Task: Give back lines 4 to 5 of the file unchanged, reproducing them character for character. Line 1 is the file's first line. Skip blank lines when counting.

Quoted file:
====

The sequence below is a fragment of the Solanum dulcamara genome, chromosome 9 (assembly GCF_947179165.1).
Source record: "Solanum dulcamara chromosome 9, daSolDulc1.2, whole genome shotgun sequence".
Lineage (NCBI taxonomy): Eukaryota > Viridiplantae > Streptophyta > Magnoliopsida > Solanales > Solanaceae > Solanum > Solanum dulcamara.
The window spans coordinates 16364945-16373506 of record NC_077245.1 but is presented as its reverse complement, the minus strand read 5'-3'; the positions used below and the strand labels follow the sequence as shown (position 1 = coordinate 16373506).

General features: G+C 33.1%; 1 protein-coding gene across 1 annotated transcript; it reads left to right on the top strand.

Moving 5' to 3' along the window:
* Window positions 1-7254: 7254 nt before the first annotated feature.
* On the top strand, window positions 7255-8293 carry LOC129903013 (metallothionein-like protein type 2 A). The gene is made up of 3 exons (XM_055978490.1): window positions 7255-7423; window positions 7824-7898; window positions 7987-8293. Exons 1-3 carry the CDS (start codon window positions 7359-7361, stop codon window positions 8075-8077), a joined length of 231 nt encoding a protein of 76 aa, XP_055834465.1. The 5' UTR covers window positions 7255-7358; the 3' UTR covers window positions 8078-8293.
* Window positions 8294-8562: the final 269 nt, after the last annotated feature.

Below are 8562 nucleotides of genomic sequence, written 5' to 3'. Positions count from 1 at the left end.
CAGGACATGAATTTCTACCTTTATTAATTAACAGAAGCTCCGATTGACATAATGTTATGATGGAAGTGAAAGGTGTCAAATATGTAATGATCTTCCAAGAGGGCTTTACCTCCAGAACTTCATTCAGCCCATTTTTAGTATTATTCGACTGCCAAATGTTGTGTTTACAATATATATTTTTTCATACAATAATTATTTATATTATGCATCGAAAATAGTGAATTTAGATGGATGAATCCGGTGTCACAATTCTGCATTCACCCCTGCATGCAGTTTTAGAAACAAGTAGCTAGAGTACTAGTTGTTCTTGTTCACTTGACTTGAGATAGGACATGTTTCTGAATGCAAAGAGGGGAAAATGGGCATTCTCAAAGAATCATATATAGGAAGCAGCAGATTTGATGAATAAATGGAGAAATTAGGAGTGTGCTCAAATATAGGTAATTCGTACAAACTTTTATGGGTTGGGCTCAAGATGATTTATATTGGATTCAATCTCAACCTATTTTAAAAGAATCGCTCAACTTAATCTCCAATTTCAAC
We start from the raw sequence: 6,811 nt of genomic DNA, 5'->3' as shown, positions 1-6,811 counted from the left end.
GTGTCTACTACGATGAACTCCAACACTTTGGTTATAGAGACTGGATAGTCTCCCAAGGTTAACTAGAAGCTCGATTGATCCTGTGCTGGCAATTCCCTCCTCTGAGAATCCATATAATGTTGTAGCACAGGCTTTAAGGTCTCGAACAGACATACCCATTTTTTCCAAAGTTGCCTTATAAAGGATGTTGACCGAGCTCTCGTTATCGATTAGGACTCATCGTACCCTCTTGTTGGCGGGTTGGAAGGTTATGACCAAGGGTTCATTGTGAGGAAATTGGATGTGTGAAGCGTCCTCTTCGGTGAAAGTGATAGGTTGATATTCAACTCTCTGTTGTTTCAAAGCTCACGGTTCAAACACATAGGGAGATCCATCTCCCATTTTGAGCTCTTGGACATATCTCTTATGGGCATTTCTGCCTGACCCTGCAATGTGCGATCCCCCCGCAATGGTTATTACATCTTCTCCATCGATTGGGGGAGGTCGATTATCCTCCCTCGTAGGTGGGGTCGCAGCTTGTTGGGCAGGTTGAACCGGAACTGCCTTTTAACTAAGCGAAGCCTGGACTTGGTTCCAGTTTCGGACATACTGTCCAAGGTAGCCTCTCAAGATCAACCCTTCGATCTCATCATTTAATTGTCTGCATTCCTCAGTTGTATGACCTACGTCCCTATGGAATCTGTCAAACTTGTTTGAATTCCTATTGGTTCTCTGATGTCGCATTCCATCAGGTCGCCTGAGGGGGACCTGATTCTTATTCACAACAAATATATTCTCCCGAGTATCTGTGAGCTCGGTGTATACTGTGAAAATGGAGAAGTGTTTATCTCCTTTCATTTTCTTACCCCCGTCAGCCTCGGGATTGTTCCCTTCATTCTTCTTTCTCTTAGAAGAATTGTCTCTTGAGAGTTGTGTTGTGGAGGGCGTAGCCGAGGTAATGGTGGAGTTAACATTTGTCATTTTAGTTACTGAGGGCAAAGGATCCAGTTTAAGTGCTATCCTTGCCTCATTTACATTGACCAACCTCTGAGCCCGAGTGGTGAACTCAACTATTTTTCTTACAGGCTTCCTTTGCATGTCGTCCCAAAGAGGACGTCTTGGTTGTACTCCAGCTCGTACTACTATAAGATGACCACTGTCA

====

The window spans coordinates 16364945-16373506 of record NC_077245.1 but is presented as its reverse complement, the minus strand read 5'-3'; the positions used below and the strand labels follow the sequence as shown (position 1 = coordinate 16373506).

General features: G+C 33.1%; 1 protein-coding gene across 1 annotated transcript; it reads left to right on the top strand.